As a Life of Agony fan in the 90s, songs from the 1993 debut River Runs Red and 1995 follow-up Ugly have stayed with me and often pop up in my head at unexpected moments (“If I knew what to do, I’d do it…”). I didn’t follow the band after those two albums but when I caught wind of a new single released earlier this year, I was particularly interested to find out what the band had been up to. As a bonus, I got the chance in a conversation with Joey Z recently.
Learning that Keith Caputo was now Mina Caputo, after her transgender coming out in 2011, it takes nothing at all away from the music, and if anything made me all the more interested to find out more.
Getting my hands on the full album was sheer delight. It’s sonically deep, grungy and melodic with an immersive blend of darkness and despair alongside lyrics which tug at your heartstrings. It’s not one for playing in the background. You need your headphones on or a decent hi-fi turned up loud and the neighbours out for the day.
Opening track “Meet My Maker” kicks off with heavy attack and drops us straight into the heart of the band’s message. A riff that would not be out of place on a Soundgarden album, I’m surprised at the grungy aura here, but certainly not displeased. Joey Z graces us with a snarling solo and we’re soon fired out of the cannon again, ablaze. What an opener!
When I first heard lead single “A Place Where There’s No More Pain” I was pleasantly surprised. Despite a change of vocal style, Life of Agony seem to have picked up in sound and style where the album Ugly left off. The song is heavy and melodic and has a tension about it that draws you in. It feels like a summary of what Mina has been through over the years on the journey of discovery about her true self. It’s not only this song that highlights that sentiment, but the whole album is achingly emotional and anyone with any personal struggles will identify with it, old and new fans alike.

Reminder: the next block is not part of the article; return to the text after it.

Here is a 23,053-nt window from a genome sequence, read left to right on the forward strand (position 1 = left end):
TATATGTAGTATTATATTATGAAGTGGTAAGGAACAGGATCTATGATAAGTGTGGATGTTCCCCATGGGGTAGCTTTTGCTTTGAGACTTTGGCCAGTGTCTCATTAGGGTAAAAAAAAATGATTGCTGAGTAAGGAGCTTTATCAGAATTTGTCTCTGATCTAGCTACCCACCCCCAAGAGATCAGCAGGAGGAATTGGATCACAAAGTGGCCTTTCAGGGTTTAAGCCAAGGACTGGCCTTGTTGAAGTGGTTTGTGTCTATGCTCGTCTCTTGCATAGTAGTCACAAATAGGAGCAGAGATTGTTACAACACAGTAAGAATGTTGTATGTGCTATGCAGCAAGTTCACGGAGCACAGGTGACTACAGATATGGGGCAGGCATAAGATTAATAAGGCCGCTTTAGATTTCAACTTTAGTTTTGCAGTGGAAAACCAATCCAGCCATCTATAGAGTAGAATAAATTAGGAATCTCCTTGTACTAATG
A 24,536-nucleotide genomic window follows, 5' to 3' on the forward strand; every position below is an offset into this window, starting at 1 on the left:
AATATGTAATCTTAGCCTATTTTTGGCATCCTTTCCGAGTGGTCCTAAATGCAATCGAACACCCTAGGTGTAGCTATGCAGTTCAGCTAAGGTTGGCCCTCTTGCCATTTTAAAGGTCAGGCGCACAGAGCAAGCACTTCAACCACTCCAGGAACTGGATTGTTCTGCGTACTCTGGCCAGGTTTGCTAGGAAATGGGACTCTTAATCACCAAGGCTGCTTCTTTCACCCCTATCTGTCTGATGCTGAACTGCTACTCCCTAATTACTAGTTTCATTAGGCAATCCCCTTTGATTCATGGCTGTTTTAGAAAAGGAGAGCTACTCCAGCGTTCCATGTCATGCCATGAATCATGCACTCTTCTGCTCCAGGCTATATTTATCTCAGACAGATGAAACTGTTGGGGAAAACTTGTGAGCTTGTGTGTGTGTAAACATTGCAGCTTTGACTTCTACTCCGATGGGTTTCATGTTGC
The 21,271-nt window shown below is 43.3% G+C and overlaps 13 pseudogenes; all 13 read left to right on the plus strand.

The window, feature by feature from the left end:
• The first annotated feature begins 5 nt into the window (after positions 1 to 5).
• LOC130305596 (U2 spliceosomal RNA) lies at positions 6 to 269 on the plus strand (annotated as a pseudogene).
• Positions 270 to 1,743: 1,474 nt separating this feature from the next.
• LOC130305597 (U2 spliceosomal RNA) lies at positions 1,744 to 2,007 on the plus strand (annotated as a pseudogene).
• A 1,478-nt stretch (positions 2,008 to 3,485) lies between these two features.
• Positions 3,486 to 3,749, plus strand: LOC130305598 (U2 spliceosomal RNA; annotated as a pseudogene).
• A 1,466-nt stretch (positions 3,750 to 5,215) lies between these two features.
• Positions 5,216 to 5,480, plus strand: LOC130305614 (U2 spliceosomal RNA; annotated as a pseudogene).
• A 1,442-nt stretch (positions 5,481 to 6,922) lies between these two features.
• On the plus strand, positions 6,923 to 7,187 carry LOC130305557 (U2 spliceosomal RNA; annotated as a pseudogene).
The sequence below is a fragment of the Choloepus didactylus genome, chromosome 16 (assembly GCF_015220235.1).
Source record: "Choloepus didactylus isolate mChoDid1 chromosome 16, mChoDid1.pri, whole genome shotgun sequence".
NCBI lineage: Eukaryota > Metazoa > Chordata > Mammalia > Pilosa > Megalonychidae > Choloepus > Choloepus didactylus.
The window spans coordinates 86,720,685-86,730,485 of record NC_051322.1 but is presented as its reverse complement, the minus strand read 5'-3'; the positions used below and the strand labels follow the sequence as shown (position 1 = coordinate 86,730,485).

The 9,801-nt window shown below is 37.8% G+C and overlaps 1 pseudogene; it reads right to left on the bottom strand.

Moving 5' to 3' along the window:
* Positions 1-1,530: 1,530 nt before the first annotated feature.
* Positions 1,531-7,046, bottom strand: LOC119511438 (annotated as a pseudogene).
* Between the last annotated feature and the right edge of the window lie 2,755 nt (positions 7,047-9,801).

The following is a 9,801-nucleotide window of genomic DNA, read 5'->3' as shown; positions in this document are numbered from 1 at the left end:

Despite the overall grungy sound, I wasn’t expecting such a grand salute to Alice in Chains with fourth track “Dead Speak Kindly”. Whilst the early 90s, for me, was full of grunge and filled my bedroom from wall to wall, I hadn’t connected Life of Agony to that sound. I had bunched them together with my love of Metallica, The Almighty, Tool and such. While the album perfectly bridges the gap between those two sub-genres, it really kicks grunge’s butt and drags it heroically into the 2010s (or whatever we’re supposed to call this decade!).
Next track to hit you right between the eyes is second single “World Gone Mad”. Here the pace quickens and those powering guitars rage on with a soaring chorus and vocals that leave you almost breathless when singing along. It’s one I can’t wait to see live and is without doubt going to be a pit-inducer.
A funny thing happens when I listen to “Walking Catastrophe”. It’s a dark and heavy track with lashings of crunchy guitar, and then when the chorus starts I find myself looking around the room at the nearest device to see where the Skype call sound is coming from. Every time I hear the chorus on that track I have to remember it’s the sound effects in the song and not me potentially missing a Skype call. That aside, it’s another superb song.
The album plays out with the very dark and atmospheric piano-led “Little Spots of You”. More like an outro than a full song, it leaves you a little haunted but at the very least ready to rip into that riotous opening riff and start the album over… and over… and over.